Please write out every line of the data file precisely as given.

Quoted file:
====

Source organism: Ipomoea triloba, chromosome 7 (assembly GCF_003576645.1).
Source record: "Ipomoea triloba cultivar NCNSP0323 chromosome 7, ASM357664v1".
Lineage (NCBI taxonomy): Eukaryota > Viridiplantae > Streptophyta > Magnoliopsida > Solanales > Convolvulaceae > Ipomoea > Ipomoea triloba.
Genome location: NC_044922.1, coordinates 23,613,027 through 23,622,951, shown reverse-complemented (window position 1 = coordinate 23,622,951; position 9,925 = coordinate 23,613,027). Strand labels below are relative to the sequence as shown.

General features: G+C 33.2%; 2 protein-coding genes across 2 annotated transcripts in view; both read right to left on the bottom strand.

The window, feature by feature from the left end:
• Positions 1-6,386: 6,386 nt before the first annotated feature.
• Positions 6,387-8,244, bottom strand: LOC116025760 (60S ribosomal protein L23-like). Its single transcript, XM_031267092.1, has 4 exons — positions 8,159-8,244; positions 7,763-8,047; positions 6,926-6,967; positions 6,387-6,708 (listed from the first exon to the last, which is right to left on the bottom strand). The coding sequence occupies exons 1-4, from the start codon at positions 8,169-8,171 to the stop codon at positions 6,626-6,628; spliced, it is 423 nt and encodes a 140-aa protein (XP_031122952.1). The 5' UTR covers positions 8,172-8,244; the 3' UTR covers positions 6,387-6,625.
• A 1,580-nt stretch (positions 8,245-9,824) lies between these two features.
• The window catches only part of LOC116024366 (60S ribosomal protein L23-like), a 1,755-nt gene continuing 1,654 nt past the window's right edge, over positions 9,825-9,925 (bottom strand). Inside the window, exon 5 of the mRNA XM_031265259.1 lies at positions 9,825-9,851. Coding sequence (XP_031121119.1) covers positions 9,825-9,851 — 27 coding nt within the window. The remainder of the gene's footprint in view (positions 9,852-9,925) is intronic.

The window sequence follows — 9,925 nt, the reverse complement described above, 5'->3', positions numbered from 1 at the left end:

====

Source organism: Ipomoea triloba, chromosome 7 (assembly GCF_003576645.1).
Source record: "Ipomoea triloba cultivar NCNSP0323 chromosome 7, ASM357664v1".
Lineage (NCBI taxonomy): Eukaryota > Viridiplantae > Streptophyta > Magnoliopsida > Solanales > Convolvulaceae > Ipomoea > Ipomoea triloba.
Genome location: NC_044922.1, coordinates 23,613,027 through 23,622,951, shown reverse-complemented (window position 1 = coordinate 23,622,951; position 9,925 = coordinate 23,613,027). Strand labels below are relative to the sequence as shown.

General features: G+C 33.2%; 2 protein-coding genes across 2 annotated transcripts in view; both read right to left on the bottom strand.

The window, feature by feature from the left end:
• Positions 1-6,386: 6,386 nt before the first annotated feature.
• Positions 6,387-8,244, bottom strand: LOC116025760 (60S ribosomal protein L23-like). Its single transcript, XM_031267092.1, has 4 exons — positions 8,159-8,244; positions 7,763-8,047; positions 6,926-6,967; positions 6,387-6,708 (listed from the first exon to the last, which is right to left on the bottom strand). The coding sequence occupies exons 1-4, from the start codon at positions 8,169-8,171 to the stop codon at positions 6,626-6,628; spliced, it is 423 nt and encodes a 140-aa protein (XP_031122952.1). The 5' UTR covers positions 8,172-8,244; the 3' UTR covers positions 6,387-6,625.
• A 1,580-nt stretch (positions 8,245-9,824) lies between these two features.
• The window catches only part of LOC116024366 (60S ribosomal protein L23-like), a 1,755-nt gene continuing 1,654 nt past the window's right edge, over positions 9,825-9,925 (bottom strand). Inside the window, exon 5 of the mRNA XM_031265259.1 lies at positions 9,825-9,851. Coding sequence (XP_031121119.1) covers positions 9,825-9,851 — 27 coding nt within the window. The remainder of the gene's footprint in view (positions 9,852-9,925) is intronic.

The window sequence follows — 9,925 nt, the reverse complement described above, 5'->3', positions numbered from 1 at the left end: